Finding What Works When Working with Kids by Shannon Sharp and Moira Ragan

Greetings, AEA365 readers! Liz DiLuzio here, Lead Curator of the blog. To whet our appetites for this year’s conference in beautiful New Orleans, this week’s posts come to us from the feature the perspectives of the Gulf Coast Eval Network (GCEval) members, where the uniqueness of doing evaluation in the gulf south will be on display. Happy reading!


Greetings from the Center for Research Evaluation (CERE) at the University of Mississippi. In our roles as Evaluation Associate (Shannon) and Senior Evaluation Associate (Moira), we regularly work to engage children of various ages in research and evaluation, from program theory development to evaluating program implementation. Using some approaches and strategies that worked well—and many that didn’t—we are sharing tips to give youth voice in program evaluation and soliciting your help in compiling more.

While youth are key stakeholders in many evaluations, traditional data-collection methods can be challenging, especially for those under 12. Practical and logistical issues often lead to data that are less meaningful, more superficial or incomplete in accurately reflecting young stakeholders’ points of view. When two unique and fun methods flopped (see below), we took a step back to figure out what to do differently in the future.

Lessons Learned (what didn’t work)

  • Photovoice: Taking pictures and writing how they made children feel would be fun and engaging, right? Yes, but most young children (1) didn’t know how to work a Polaroid camera, (2) lacked adequate writing skills and (3) had a hard time expressing their feelings in words. Coming from psychology and education backgrounds, we were excited about the method but neglected to think it through. We salvaged data collection by taking pictures of things the children pointed to and writing their reactions for them. This didn’t help them express their feelings, but it was a start.
  • Sharing walls: Who doesn’t love sticky notes? Well, these kids might have but it didn’t help us collect the data we needed. They struggled with the prompts we provided, mostly writing their own names or drawing (unrelated) pictures. In subsequent projects, we wrote the instructions for adults, encouraging them to write responses shared by their child(ren). This helped somewhat, but adults didn’t always read or follow the prompts either.

But, we can’t always default to adults when working with children!

Hot Tips (what worked)

Recently, young stakeholders shared what helped them engage in both the program and evaluation… spoiler alert, these happen to be good ways to build relationships with children, generally.

  • Show up. Be present during participation. This shows you care.
  • Connect over similarities. Get to know the children you’re working with and find ways to relate—i.e., take a personal interest. Children spoke highly of conversations with program leaders and the evaluation team about family and hometowns.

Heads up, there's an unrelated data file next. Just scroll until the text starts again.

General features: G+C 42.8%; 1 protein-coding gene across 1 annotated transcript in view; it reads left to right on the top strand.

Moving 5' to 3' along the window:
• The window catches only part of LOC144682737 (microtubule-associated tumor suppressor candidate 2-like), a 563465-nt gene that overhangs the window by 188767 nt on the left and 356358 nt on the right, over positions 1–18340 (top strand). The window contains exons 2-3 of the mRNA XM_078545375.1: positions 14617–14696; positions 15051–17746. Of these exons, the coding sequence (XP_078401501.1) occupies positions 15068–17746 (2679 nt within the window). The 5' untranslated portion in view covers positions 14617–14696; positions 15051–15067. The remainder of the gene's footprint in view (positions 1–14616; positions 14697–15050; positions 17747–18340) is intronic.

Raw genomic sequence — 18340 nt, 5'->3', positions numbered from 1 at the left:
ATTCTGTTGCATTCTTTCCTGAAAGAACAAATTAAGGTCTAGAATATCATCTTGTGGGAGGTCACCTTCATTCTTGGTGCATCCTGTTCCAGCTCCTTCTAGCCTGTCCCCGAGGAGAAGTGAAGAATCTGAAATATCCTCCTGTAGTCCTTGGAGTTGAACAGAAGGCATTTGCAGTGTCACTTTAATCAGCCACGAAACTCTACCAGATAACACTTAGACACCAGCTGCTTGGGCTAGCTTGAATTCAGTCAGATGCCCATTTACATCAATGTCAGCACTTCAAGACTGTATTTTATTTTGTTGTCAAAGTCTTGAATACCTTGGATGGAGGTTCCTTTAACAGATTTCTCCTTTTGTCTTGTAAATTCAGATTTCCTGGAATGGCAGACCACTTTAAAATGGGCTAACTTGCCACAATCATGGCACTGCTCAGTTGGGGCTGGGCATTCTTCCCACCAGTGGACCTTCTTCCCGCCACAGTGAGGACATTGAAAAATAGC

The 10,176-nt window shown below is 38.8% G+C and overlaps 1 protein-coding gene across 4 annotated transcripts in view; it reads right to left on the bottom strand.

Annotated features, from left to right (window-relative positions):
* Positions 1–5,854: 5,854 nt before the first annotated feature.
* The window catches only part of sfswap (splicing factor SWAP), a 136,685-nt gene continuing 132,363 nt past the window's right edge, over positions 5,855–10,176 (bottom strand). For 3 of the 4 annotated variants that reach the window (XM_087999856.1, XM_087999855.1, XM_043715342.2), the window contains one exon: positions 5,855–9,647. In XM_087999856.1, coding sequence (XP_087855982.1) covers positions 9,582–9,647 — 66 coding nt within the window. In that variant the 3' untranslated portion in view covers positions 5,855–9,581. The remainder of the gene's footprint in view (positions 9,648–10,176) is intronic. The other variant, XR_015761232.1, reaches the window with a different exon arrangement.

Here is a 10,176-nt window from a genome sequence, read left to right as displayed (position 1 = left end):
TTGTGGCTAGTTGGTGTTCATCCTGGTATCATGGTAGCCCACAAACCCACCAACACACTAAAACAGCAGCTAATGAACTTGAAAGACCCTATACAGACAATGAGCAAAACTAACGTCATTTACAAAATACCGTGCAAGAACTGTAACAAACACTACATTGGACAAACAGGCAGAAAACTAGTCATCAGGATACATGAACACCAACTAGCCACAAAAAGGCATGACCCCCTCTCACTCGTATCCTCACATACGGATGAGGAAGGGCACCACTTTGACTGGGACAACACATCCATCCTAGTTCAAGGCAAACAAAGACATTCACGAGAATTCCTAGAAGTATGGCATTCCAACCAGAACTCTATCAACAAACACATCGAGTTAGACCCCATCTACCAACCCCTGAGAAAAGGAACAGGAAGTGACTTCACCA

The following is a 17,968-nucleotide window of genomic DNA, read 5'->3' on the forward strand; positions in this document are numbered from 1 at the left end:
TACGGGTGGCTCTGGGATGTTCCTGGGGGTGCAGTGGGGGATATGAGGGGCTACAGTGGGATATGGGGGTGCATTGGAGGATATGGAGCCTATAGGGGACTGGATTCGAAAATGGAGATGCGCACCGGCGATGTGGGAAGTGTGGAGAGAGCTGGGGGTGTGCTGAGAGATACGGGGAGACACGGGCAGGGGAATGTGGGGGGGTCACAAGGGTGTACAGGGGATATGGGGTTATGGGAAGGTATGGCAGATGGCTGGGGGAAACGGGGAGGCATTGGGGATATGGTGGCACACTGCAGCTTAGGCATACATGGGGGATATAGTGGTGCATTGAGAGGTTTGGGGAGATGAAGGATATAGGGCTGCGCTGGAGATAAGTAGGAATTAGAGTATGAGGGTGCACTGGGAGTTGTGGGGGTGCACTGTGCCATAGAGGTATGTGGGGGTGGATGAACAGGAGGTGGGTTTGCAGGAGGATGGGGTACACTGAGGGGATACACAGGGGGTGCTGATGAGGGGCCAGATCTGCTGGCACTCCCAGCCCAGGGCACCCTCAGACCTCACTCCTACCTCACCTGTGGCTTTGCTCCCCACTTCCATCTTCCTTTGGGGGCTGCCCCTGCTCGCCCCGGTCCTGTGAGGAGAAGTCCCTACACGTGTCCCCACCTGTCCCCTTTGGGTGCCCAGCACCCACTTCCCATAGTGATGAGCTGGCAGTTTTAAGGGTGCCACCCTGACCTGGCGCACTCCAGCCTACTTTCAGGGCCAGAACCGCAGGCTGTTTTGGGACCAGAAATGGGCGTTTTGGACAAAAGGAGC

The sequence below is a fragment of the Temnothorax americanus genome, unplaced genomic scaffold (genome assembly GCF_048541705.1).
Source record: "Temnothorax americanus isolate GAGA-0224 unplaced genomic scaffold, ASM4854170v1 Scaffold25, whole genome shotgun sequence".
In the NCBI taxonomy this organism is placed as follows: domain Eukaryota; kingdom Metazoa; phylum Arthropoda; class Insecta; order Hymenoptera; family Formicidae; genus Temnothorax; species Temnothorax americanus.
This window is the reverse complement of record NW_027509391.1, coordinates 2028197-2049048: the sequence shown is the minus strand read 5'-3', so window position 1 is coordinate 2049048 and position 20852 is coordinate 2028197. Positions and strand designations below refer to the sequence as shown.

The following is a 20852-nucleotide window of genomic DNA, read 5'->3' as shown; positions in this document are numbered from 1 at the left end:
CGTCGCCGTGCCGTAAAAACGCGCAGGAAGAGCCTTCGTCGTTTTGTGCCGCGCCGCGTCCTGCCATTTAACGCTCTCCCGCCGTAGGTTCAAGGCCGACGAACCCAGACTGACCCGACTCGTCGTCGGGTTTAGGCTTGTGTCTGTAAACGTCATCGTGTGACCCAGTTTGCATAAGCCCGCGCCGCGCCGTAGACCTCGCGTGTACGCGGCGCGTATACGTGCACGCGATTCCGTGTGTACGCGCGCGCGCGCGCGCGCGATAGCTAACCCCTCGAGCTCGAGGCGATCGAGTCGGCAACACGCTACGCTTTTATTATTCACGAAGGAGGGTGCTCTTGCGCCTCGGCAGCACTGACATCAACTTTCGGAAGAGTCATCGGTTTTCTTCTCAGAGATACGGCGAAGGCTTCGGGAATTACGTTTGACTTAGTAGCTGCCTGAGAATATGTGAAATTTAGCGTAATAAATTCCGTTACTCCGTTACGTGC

• Simplify language. Don’t use jargon and terminology unfamiliar to children. For example, did you know many children (not just young children) don’t know what a focus group is? Call it a “group interview” or “a talk with them and their classmates.” This isn’t limited to children—a good rule of thumb for adults is to use language on a 6th grade reading level (or lower, depending on the audience).

Rad Resource?

Following these principles will set the stage for successful engagement and we want to hear about it.

This is where you come in. Rather than minimize their place in our evaluations, we hope to build on lessons learned from a variety of evaluations—ours and others’—to give children a voice in evaluating programs. We’ve developed a survey for researchers and evaluators to share their experiences working with young children (ages 5-12). We want to know what worked, what didn’t and what you learned through these experiences. If you’d like to contribute, please take a moment to complete this SURVEY by September 23.

We will share survey findings and tips at our Evaluation 2022 session: (Re)evaluating inclusive methodology: Best practices for hearing young voices.


We’re looking forward to the Evaluation 2022 conference all this week with our colleagues in the Local Arrangements Working Group (LAWG). Do you have questions, concerns, kudos, or content to extend this AEA365 contribution? Please add them in the comments section for this post on the AEA365 webpage so that we may enrich our community of practice. Would you like to contribute to AEA365? Review the contribution guidelines and send your draft post to AEA365@eval.org. The views and opinions expressed on the AEA365 blog are solely those of the original authors and other contributors. These views and opinions do not necessarily represent those of the American Evaluation Association, and/or any/all contributors to this site.

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